Blaming It On The Dice


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U.S. West-themed mural on exterior of Harolds Club in Reno, Nevada

1946-1947

On the third Tuesday of April 1946, after work at the Southern Pacific Shop in Sparks, Nevada, Sam Lemel took the bus to Reno and went to Harolds Club where he played craps. He began by betting two half-dollars, which he lost. He left the casino and returned a bit later, only to lose four more half-dollars and a dime — ultimately down $3.10 (about $39 today).

From this point on, the version of events the self-described victim and the alleged perpetrator gave diverged.

What Lemel Relayed
Lemel asked for new dice, and Benjamin Shade, the dealer, provided two. When he asked for a selection from which he could choose, Shade wouldn’t accommodate him. Lemel informed the bouncer, Jack Filtzer, that Shade wasn’t following the state law on dice shooting. Filtzer, though, sided with his co-worker.

Lemel asked to speak to the casino’s co-owner Harold Smith about the game’s rules but was denied. So he sought out Smith’s office and knocked on the door, at which time two Reno policemen, Charlie Nichols and George Stone, arrested him and jailed him overnight. Lemel never swore, yelled or threatened to sue the police.

Harolds Club’s Perspective
Casino workers asserted Lemel was asked to stop playing craps because he loudly swore every time he lost. He demanded to see Smith and was told he couldn’t enter the money vault where Smith was. Lemel refused to leave the club and challenged Filtzer to toss him out or call the police. Filtzer did the latter, and when Nichols and Stone arrived, they arrested Lemel for disorderly conduct.

Drunk Tank Woes
Lemel sued Harolds Club and the Reno Police Department, claiming he was arrested falsely and detained “in a vile and loathsome cell with drunken, diseased and unclean people” for 18 hours (Nevada State Journal, Sept. 6, 1947). He stood most of the night, he said, to avoid catching germs. However, body lice and other bugs bit him, he claimed, resulting in a skin problem. At breakfast, because there weren’t enough dishes, in the form of pie plates and tomato cans, for everyone to use, he didn’t get any food. Worse, Lemel wasn’t allowed to communicate with his wife or attorney and wasn’t processed until the next morning. At that time, he pleaded guilty to vagrancy and was given a suspended sentence.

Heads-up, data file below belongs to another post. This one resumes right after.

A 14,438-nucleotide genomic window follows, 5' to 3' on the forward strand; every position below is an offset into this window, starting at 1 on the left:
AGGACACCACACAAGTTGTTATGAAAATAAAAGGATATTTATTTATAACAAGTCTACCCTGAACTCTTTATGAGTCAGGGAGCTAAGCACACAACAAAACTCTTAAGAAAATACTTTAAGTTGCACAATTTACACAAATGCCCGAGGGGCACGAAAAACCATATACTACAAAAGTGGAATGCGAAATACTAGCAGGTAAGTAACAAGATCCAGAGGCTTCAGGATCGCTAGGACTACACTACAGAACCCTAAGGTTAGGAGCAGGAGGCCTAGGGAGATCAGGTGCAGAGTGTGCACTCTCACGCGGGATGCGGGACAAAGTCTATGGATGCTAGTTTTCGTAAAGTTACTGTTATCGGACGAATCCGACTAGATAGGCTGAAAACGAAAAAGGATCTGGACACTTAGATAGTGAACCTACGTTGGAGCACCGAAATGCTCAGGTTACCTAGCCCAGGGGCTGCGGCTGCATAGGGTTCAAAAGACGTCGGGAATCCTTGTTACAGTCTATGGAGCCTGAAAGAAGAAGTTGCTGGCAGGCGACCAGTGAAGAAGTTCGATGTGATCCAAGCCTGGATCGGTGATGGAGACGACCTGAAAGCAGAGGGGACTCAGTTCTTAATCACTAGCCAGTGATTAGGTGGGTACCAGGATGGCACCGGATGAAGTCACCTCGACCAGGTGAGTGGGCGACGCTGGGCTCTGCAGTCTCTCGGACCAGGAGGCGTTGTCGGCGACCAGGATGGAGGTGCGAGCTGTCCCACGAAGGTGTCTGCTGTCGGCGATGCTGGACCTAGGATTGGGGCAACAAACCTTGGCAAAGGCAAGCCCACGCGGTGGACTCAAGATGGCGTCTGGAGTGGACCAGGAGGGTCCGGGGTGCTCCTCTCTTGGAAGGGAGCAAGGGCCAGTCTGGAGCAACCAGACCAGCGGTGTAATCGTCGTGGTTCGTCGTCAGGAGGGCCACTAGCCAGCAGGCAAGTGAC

Lemel Seeks Recovery
Based on these allegations, he sought $25,000 (about $333,000 today) in damages.

The trial took place in August. Harolds Club’s counsel, M.A. Diskin, asked that the action be dismissed because Lemel had pleaded guilty upon arraignment, thereby nullifying any scenario in which he’d been arrested without grounds.

Lemel’s attorney, Ernest Brown, countered that his client hadn’t pleaded to disturbing the peace but, rather, vagrancy, which meant he could sue and potentially collect damages.

Attorney George Lohse, representing the two officers, stated that if police officers aren’t permitted to do what Stone and Nichols had done when they’d arrested Lemel, “then it would be useless to try to operate a police force in any city” (Nevada State Journal, Oct. 12, 1946). Lohse added that Lemel had been loud, boisterous, heated and argumentative in Harold’s Club after losing and yelled, “You can’t run your _______ game that way,” an admonition meant for Smith (Nevada State Journal, Oct. 12, 1946).

The Judge Pontificates
Judge A.J. Maestretti ruled that Harolds Club, Smith and Nichols had been justified in acting as they had, and he scolded Lemel for having brought the suit. He told him he should’ve been thankful the parties involved had “rendered him a kindness and the service of protection” (Nevada State Journal, Oct. 17, 1946) as the situation could’ve escalated radically had they not stopped Lemel when they had.

On the issue of whether he could sue for damages after pleading guilty, Maestretti sided with the defendants, reiterating that a guilty plea or conviction should make it impossible to later claim false arrest. Instead of having pleaded guilty, Lemel could’ve requested an attorney, the course an innocent man would’ve taken.

Despite the reprimand, Lemel persisted in pursuing a case. In mid-December, he petitioned for a new trial, but Maestretti refused to afford him one.

In February of the next year, 1947, he appealed to the Nevada Supreme Court.

In September, oral arguments were presented to those jurists, who ultimately sided with the lower court, denying Lemel a new trial.

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